Do city folks have any idea at all?

There are two kinds of farming that go on in rural Iowa, but very few people, urban or rural, are well-informed. Most residents of rural Iowa are no longer farmers. We work at desk jobs in cities and towns, we are teachers, accountants, graphic designers, professors, business people, bankers, and retail workers. While most of us, whether we live in town, in a city, or in rural Iowa, are only 2 generations off the farm (our grandparents were farmers). That does not mean that we really have much idea of the modern industrialized agriculture that our neighbors are engaged in (you might say caught up in, whether they like it or not). These folks raise grain (corn and soybeans) and sometimes confinement hogs. Dairy farms are nearly completely gone from central Iowa and beef cattle farmers are more common but still rare. A second growing, but small industry, is direct marketing agriculture. These are the farmer’s market folks or the folks that supply your CSA vegetable basket each week. They might market to you through the Des Moines Farmers Market, the Iowa Food Cooperative, or a CSA in the area. Many of these folks have to work other jobs to make a sufficient living, but there are a few that are large scale enough to make a go of it. The upshot of all this is that no matter where we live, if we are not farmers, we may not have much idea of the agricultural practices that are going on around us. So, to get to my point, do we know more than Mark Bittman?

I just read an article in the New York Times by Bittman, who clearly is a city guy. He has read about prairie strips as a conservation technique in Iowa and latched on to it as the next best thing after sliced bread. While prairie strips are interesting, they will not catch on for reasons that Bittman may not understand. Most of my neighbors rent the majority of their crop ground (farm fields, for you city people) from landlords. Often these landlords are retired farmers or their descendants who care most about the rent check on December 1 each year. Some farm ground in my area is owned by investors too. Therefore, as any good businessperson knows, the farmer (the renter) attempts to maximize his return each year. The quickest way to do that in our current system is to raise corn and soybeans, or continuous corn.Why would he spend on conservation measures when he doesn’t own the land?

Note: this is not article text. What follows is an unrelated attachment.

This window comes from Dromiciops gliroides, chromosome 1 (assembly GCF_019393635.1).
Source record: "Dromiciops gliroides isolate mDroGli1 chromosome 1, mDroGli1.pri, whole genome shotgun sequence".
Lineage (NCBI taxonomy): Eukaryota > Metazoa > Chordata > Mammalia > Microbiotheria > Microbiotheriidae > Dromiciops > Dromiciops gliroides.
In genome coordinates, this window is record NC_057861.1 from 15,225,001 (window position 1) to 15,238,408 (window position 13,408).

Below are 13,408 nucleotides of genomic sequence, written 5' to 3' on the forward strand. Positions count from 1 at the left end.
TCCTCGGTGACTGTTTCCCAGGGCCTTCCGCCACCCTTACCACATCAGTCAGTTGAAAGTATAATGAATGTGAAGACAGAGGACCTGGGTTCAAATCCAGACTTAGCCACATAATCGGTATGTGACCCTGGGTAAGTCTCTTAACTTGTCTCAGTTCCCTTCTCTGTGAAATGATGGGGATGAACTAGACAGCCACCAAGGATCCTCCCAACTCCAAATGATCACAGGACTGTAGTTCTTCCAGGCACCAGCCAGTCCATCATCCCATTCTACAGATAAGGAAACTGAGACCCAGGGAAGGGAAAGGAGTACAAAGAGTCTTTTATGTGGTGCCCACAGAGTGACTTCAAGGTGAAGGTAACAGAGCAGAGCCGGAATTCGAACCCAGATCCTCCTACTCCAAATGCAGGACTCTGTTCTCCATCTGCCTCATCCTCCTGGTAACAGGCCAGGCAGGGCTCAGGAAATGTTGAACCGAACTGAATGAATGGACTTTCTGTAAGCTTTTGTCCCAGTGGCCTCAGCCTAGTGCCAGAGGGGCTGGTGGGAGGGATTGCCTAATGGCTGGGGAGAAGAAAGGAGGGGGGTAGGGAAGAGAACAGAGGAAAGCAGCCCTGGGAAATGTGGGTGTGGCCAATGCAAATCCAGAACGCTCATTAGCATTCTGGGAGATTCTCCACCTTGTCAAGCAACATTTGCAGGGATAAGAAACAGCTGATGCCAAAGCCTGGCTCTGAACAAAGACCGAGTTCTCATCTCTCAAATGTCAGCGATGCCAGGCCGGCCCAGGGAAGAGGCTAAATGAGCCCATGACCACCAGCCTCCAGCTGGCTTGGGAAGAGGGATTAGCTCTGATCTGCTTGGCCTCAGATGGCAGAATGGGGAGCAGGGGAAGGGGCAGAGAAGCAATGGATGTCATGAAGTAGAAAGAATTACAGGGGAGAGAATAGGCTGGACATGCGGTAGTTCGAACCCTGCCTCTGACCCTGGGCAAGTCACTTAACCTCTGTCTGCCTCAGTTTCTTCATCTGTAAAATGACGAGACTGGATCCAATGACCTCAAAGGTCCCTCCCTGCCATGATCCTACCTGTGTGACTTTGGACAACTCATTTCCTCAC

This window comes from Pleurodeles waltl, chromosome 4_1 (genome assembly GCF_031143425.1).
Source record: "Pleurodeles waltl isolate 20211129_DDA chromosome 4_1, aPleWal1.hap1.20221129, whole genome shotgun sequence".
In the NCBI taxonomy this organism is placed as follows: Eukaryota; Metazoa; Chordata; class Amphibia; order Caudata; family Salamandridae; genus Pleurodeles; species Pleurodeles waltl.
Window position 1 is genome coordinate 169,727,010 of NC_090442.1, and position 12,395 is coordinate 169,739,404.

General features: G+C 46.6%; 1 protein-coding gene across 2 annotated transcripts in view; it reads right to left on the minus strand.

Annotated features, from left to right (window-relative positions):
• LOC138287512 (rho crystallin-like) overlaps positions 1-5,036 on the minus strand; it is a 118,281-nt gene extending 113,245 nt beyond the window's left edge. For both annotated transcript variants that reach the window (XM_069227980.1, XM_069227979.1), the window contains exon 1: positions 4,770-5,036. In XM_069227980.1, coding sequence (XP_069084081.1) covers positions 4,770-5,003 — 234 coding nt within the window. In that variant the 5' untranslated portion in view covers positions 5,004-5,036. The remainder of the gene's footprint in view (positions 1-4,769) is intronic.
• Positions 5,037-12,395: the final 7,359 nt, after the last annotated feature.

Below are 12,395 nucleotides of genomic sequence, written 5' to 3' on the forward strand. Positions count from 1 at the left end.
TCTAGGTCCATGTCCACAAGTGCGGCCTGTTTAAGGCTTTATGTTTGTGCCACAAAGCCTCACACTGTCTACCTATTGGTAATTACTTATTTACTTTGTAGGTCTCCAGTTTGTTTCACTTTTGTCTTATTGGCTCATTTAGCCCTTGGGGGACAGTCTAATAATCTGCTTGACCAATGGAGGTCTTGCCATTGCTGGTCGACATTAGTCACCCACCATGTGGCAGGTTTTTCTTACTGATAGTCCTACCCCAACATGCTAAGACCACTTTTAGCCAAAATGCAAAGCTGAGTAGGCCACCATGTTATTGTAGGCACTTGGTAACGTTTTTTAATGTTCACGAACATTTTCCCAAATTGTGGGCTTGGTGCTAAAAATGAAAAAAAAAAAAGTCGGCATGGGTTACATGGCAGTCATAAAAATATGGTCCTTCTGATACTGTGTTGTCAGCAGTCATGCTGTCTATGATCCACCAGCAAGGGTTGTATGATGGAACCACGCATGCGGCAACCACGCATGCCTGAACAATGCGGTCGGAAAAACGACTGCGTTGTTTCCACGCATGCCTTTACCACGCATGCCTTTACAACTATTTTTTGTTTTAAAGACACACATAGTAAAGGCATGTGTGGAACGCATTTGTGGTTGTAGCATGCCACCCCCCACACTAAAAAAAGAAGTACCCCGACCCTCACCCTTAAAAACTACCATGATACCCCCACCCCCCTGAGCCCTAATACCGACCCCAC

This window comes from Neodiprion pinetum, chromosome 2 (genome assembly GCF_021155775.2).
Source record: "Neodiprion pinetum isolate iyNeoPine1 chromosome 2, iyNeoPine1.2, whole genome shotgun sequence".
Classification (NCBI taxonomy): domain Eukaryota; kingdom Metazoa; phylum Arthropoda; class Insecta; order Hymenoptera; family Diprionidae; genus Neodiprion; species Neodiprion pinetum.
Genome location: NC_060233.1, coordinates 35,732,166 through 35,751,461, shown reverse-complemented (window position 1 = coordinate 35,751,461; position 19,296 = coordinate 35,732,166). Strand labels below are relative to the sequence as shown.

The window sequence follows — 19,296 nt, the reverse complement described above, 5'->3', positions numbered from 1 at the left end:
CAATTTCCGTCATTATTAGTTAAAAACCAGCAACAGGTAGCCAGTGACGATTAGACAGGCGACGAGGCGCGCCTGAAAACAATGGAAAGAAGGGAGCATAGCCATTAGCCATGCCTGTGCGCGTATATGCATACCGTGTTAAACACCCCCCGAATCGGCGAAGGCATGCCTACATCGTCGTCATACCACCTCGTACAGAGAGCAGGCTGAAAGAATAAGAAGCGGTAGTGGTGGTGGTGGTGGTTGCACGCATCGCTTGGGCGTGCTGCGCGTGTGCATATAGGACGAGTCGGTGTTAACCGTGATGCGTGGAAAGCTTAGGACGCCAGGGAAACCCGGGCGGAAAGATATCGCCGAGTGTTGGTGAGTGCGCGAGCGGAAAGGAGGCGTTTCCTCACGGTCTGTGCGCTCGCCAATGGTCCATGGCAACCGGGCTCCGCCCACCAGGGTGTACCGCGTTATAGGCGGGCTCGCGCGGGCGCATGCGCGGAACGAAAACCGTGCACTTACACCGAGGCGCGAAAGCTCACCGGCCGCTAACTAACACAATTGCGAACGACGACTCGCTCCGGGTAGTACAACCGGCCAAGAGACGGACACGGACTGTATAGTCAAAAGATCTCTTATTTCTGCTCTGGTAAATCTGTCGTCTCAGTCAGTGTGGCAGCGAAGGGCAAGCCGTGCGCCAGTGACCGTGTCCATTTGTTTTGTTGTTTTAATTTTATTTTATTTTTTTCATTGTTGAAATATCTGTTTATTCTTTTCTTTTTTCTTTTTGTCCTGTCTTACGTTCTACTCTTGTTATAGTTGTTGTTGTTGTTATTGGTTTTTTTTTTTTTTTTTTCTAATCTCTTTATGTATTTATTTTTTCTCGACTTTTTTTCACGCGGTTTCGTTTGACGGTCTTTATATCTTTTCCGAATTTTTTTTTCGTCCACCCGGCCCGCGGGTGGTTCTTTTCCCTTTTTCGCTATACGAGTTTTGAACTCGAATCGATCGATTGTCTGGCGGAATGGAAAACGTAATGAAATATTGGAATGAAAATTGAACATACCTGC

For the record, I agree that we need to do much more conservation in the countryside. The two greatest concerns for many of us are (1) preserving soil health and topsoil and (2) cleaning up the water in our watersheds. Therefore, prairie strips, waterways, bio-reactors, no-till, cover crops, and terraces are all valuable conservation measures that we should be pursuing. However, a deep understanding of current agricultural practices in Iowa is necessary to understand how and why we do or do not use these conservation methods. It goes without saying, of course, that the number one consideration is to keep farmers on the land in a sustainable lifestyle.

Also for the record, conservation does not mean our grandfather’s farming methods. Precision agriculture, that is GIS-guided tools and software (yielding technical data) that farmers are using in their combine and tractor cabs, fits well with conservation farming. It’s not a question of low-tech conservation ag versus high-tech industrial ag at all. It’s a matter of utilizing all the tools we have to save our topsoil and our water; put another way, we need to farm with a long-term sustainable model in mind not a short-term profit minded model.

Harvest is underway and now what?

The soybean harvest is underway  in our neighborhood. We have had a wet fall so far, with 1/2 to an inch of rain weekly. That is is enough to keep the combines out of the field. Finally, yesterday, we had had a couple of dry days and some good sunshine, so the combines were out and back in the soybeans.